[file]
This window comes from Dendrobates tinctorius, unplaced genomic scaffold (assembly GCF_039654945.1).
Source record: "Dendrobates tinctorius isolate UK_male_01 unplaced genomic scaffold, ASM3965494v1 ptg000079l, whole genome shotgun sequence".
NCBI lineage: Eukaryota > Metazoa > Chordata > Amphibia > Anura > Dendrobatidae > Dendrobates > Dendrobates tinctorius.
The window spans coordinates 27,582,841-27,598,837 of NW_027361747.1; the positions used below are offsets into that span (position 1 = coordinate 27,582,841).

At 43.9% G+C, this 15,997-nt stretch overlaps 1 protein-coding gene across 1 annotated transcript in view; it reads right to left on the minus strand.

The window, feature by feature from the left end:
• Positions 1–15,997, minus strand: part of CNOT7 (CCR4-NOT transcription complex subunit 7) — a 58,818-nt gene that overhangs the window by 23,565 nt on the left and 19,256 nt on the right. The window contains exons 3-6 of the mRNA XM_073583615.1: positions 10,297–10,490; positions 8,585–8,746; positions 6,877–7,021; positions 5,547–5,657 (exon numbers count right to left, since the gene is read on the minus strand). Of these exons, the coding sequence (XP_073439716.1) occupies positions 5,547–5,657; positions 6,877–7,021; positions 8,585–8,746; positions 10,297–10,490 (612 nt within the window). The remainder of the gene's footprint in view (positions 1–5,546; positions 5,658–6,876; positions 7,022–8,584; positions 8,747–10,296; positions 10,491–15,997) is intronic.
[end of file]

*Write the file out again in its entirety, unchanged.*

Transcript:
This window comes from Dendrobates tinctorius, unplaced genomic scaffold (assembly GCF_039654945.1).
Source record: "Dendrobates tinctorius isolate UK_male_01 unplaced genomic scaffold, ASM3965494v1 ptg000079l, whole genome shotgun sequence".
NCBI lineage: Eukaryota > Metazoa > Chordata > Amphibia > Anura > Dendrobatidae > Dendrobates > Dendrobates tinctorius.
The window spans coordinates 27,582,841-27,598,837 of NW_027361747.1; the positions used below are offsets into that span (position 1 = coordinate 27,582,841).

At 43.9% G+C, this 15,997-nt stretch overlaps 1 protein-coding gene across 1 annotated transcript in view; it reads right to left on the minus strand.

The window, feature by feature from the left end:
• Positions 1–15,997, minus strand: part of CNOT7 (CCR4-NOT transcription complex subunit 7) — a 58,818-nt gene that overhangs the window by 23,565 nt on the left and 19,256 nt on the right. The window contains exons 3-6 of the mRNA XM_073583615.1: positions 10,297–10,490; positions 8,585–8,746; positions 6,877–7,021; positions 5,547–5,657 (exon numbers count right to left, since the gene is read on the minus strand). Of these exons, the coding sequence (XP_073439716.1) occupies positions 5,547–5,657; positions 6,877–7,021; positions 8,585–8,746; positions 10,297–10,490 (612 nt within the window). The remainder of the gene's footprint in view (positions 1–5,546; positions 5,658–6,876; positions 7,022–8,584; positions 8,747–10,296; positions 10,491–15,997) is intronic.